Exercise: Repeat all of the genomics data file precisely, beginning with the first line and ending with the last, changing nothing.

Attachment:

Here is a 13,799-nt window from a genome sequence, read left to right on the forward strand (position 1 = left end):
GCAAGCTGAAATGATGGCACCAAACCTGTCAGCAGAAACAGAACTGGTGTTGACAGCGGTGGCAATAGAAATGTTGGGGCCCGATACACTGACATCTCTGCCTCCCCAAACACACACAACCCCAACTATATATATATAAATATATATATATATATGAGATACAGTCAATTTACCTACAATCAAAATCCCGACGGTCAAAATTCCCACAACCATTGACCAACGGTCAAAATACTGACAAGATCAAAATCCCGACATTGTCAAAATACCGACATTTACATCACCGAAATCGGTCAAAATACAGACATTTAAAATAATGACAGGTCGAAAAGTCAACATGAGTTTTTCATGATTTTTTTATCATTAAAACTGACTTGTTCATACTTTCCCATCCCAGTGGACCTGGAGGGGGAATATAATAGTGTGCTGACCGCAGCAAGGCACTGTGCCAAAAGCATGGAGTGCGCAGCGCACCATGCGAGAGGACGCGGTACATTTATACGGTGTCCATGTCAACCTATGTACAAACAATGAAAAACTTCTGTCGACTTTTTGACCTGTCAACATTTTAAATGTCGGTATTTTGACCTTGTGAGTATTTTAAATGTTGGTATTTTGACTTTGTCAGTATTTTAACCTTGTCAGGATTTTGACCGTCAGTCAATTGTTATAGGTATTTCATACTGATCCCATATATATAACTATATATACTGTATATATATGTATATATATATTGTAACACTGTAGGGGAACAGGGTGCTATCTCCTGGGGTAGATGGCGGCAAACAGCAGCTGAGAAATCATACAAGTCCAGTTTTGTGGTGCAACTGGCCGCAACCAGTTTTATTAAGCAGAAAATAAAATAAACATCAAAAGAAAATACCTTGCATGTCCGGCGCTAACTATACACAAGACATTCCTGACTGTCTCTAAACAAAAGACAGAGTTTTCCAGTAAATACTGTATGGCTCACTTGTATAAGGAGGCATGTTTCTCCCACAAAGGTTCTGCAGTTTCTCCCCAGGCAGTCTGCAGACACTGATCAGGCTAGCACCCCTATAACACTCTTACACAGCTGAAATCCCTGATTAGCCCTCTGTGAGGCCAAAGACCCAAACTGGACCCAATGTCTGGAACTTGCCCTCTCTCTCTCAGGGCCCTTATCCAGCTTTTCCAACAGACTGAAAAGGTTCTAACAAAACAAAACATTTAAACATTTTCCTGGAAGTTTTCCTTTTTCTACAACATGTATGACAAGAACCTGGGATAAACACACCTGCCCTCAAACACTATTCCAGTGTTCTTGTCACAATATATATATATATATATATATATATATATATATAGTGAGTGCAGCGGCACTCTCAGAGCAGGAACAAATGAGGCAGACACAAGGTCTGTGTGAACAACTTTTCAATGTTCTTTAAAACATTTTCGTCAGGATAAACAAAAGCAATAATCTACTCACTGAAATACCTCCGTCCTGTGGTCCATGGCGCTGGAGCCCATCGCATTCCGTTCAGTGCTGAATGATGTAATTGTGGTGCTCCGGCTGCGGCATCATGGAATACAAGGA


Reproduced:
Here is a 13,799-nt window from a genome sequence, read left to right on the forward strand (position 1 = left end):
GCAAGCTGAAATGATGGCACCAAACCTGTCAGCAGAAACAGAACTGGTGTTGACAGCGGTGGCAATAGAAATGTTGGGGCCCGATACACTGACATCTCTGCCTCCCCAAACACACACAACCCCAACTATATATATATAAATATATATATATATATGAGATACAGTCAATTTACCTACAATCAAAATCCCGACGGTCAAAATTCCCACAACCATTGACCAACGGTCAAAATACTGACAAGATCAAAATCCCGACATTGTCAAAATACCGACATTTACATCACCGAAATCGGTCAAAATACAGACATTTAAAATAATGACAGGTCGAAAAGTCAACATGAGTTTTTCATGATTTTTTTATCATTAAAACTGACTTGTTCATACTTTCCCATCCCAGTGGACCTGGAGGGGGAATATAATAGTGTGCTGACCGCAGCAAGGCACTGTGCCAAAAGCATGGAGTGCGCAGCGCACCATGCGAGAGGACGCGGTACATTTATACGGTGTCCATGTCAACCTATGTACAAACAATGAAAAACTTCTGTCGACTTTTTGACCTGTCAACATTTTAAATGTCGGTATTTTGACCTTGTGAGTATTTTAAATGTTGGTATTTTGACTTTGTCAGTATTTTAACCTTGTCAGGATTTTGACCGTCAGTCAATTGTTATAGGTATTTCATACTGATCCCATATATATAACTATATATACTGTATATATATGTATATATATATTGTAACACTGTAGGGGAACAGGGTGCTATCTCCTGGGGTAGATGGCGGCAAACAGCAGCTGAGAAATCATACAAGTCCAGTTTTGTGGTGCAACTGGCCGCAACCAGTTTTATTAAGCAGAAAATAAAATAAACATCAAAAGAAAATACCTTGCATGTCCGGCGCTAACTATACACAAGACATTCCTGACTGTCTCTAAACAAAAGACAGAGTTTTCCAGTAAATACTGTATGGCTCACTTGTATAAGGAGGCATGTTTCTCCCACAAAGGTTCTGCAGTTTCTCCCCAGGCAGTCTGCAGACACTGATCAGGCTAGCACCCCTATAACACTCTTACACAGCTGAAATCCCTGATTAGCCCTCTGTGAGGCCAAAGACCCAAACTGGACCCAATGTCTGGAACTTGCCCTCTCTCTCTCAGGGCCCTTATCCAGCTTTTCCAACAGACTGAAAAGGTTCTAACAAAACAAAACATTTAAACATTTTCCTGGAAGTTTTCCTTTTTCTACAACATGTATGACAAGAACCTGGGATAAACACACCTGCCCTCAAACACTATTCCAGTGTTCTTGTCACAATATATATATATATATATATATATATATATATATAGTGAGTGCAGCGGCACTCTCAGAGCAGGAACAAATGAGGCAGACACAAGGTCTGTGTGAACAACTTTTCAATGTTCTTTAAAACATTTTCGTCAGGATAAACAAAAGCAATAATCTACTCACTGAAATACCTCCGTCCTGTGGTCCATGGCGCTGGAGCCCATCGCATTCCGTTCAGTGCTGAATGATGTAATTGTGGTGCTCCGGCTGCGGCATCATGGAATACAAGGA